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Although many convincing, diverse, and sometimes competing models of glacier surging have been proposed, the observed behavior of surging glaciers does not fit into distinct categories, and suggests the presence of a universal mechanism driving all surges. On the one hand, recent simulations of oscillatory flow behavior through the description of transient basal drag hint at a fundamental underlying process. On the other hand, the proposition of a unified model of oscillatory flow through the concept of enthalpy adopts a systems based view, in an attempt to rather unify different mechanisms through a single universal measure. While these two general approaches differ in perspective, they are not mutually exclusive, and seem likely to complement each other. A framework incorporating both approaches would see the mechanics of basal drag describing ice flow velocity and surge propagation as a function of forcing by conditions at the glacier bed, in turn modulated through the unified measure of enthalpy.
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Analysis of a recent surge of Morsnevbreen, Svalbard, is used to test predictions of the enthalpy balance theory of surging. High-resolution time series of velocities, ice thickness and crevasse distribution allow key elements of the enthalpy (internal energy) budget to be quantified for different stages of the surge cycle. During quiescence (1936–1990), velocities were very low, and geothermal heat slowly built-up enthalpy at the bed. Measurable mass transfer and frictional heating began in 1990–2010, then positive frictional heating-velocity feedbacks caused gradual acceleration from 2010 to 2015. Rapid acceleration occurred in summer 2016, when extensive crevassing and positive air temperatures allowed significant surface to bed drainage. The surge front reached the terminus in October 2016, coincident with a drop in velocities. Ice plumes in the fjord are interpreted as discharge of large volumes of supercooled water from the bed. Surge termination was prolonged, however, indicating persistence of an inefficient drainage system. The observations closely match predictions of the theory, particularly build-up of enthalpy from geothermal and frictional heat, and surface meltwater, and the concomitant changes in ice-surface elevation and velocity. Additional characteristics of the surge reflect spatial processes not represented in the model, but can be explained with respect to enthalpy gradients.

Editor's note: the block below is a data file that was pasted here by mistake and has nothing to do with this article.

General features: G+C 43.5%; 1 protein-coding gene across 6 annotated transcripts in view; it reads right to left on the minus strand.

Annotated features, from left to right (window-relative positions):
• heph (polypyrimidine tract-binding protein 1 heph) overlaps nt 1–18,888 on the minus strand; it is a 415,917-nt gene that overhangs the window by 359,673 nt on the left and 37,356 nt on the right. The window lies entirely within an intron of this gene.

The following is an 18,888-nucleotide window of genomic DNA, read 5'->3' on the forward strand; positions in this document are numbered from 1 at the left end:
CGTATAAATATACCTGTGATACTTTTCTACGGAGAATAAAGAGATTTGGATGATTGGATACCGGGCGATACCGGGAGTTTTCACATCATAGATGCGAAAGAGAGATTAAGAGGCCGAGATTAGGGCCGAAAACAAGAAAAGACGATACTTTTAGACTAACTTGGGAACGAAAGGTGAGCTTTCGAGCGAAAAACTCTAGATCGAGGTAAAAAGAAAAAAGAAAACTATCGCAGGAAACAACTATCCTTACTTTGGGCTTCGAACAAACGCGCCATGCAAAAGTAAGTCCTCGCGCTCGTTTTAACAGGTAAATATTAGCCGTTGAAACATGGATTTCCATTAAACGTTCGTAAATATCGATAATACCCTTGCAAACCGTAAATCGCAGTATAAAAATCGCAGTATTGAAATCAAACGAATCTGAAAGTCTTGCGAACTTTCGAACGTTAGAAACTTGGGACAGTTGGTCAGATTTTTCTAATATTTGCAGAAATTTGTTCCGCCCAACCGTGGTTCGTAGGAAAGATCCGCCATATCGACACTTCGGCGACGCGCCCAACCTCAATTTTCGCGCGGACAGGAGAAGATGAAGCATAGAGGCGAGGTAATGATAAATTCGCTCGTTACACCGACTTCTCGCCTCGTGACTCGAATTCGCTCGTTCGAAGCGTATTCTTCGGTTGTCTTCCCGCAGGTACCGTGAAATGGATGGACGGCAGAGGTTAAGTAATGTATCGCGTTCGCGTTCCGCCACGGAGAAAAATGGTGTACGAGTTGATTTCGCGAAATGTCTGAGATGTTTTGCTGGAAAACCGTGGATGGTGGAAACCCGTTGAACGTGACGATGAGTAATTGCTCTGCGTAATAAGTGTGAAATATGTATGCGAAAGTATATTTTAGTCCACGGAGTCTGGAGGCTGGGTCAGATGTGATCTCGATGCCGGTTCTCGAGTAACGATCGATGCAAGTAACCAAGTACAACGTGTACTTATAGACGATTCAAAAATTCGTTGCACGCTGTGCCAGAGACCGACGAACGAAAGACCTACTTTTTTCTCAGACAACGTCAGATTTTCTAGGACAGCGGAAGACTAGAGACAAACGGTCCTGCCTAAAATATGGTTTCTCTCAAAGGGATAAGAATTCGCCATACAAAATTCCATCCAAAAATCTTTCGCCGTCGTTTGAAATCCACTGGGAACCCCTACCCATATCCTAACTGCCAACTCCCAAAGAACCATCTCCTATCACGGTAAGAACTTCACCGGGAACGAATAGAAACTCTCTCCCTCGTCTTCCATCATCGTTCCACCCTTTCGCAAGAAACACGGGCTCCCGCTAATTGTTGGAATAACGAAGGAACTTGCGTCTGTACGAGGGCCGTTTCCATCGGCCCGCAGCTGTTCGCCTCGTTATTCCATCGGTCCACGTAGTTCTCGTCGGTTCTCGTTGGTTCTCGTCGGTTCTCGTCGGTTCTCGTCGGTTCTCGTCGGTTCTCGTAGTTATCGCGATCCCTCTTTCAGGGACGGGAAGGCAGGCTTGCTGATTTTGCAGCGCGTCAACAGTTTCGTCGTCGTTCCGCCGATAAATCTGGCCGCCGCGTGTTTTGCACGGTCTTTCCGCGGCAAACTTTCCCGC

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By regulating the amount, the timing and the location of meltwater supply to the glacier bed, supraglacial hydrology potentially exerts a major control on the evolution of the subglacial drainage system, which in turn modulates sliding. Yet the configuration of the supraglacial hydrological system has received only little attention in numerical models of subglacial hydrology so far. Here we apply the two dimensional subglacial hydrology model GlaDS to a Svalbard glacier basin with the aim of investigating how the spatial distribution of meltwater recharge affects the characteristics of the basal drainage system. We design four experiments with various degrees of complexity in the way that meltwater is delivered to the subglacial drainage model. Our results show significant differences between experiments in the early-summer transition from distributed to channelized drainage, with discrete recharge at moulins favouring channelization and driving earlier rise in basal water pressure. Otherwise, we find that water input configuration only poorly influences subglacial hydrology, which is controlled primarily by subglacial topography. All experiments fail to develop channels of sufficient efficiency to substantially reduce summertime water pressures, which we impute to small surface gradients and short melt seasons. The findings of our study may be extended to most Svalbard tidewater glaciers with similar topography and low meltwater recharge. The absence of efficient channelization implies that the dynamics of tidewater glaciers in the Svalbard archipelago may be sensitive to future long-term trends in meltwater supply.
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This study examines how longitudinal foliation develops in glaciers and ice sheets in a wide range of topographic, climatic, and dynamic settings, at a variety of spatial scales. Study locations include four valley glaciers in Svalbard (Austre Brøggerbreen, Midtre Lovénbreen, Austre Lovénbreen, and Pedersenbreen), a valley glacier in Canada (Sermilik Glacier), and seven outlet glaciers in Antarctica (Hatherton Glacier, Taylor Glacier, Ferrar Glacier, Lambert Glacier, Recovery Glacier, Byrd Glacier, and Pine Island Glacier). Detailed structural mapping of the valley glaciers from satellite imagery and field-based measurements were used to document the formation of longitudinal foliation in small-scale ice masses. These findings were ‘up-scaled’ and applied to much larger glaciers and ice streams. Longitudinal foliation develops in concentrated bands at flow unit boundaries as a result of enhanced simple shear. However, longitudinal foliation is not directly observable from satellite imagery at the surface of larger-scale valley glaciers. The longitudinal structures visible at the surface of larger-scale glaciers form at flow-unit boundaries and are composed of bands of steeply dipping longitudinal foliation; however, they appear as individual linear features on satellite imagery as a result of the comparatively low spatial resolution of the imagery. The persistence of flowlines in the Antarctic Ice Sheet through areas of crevassing and net ablation (blue-ice areas) suggests that they are the surface representation of a three-dimensional structure. Flowlines are therefore inferred to be the surface expression of flow-unit boundaries composed of bands of steeply dipping longitudinal foliation. The survival and deformation of flowlines in areas of ice flow stagnation indicates that flowlines form in their initiation zones and not along their entire length. Furthermore, these ice stagnation areas indicate that flowlines record past ice dynamics and switches in ice flow.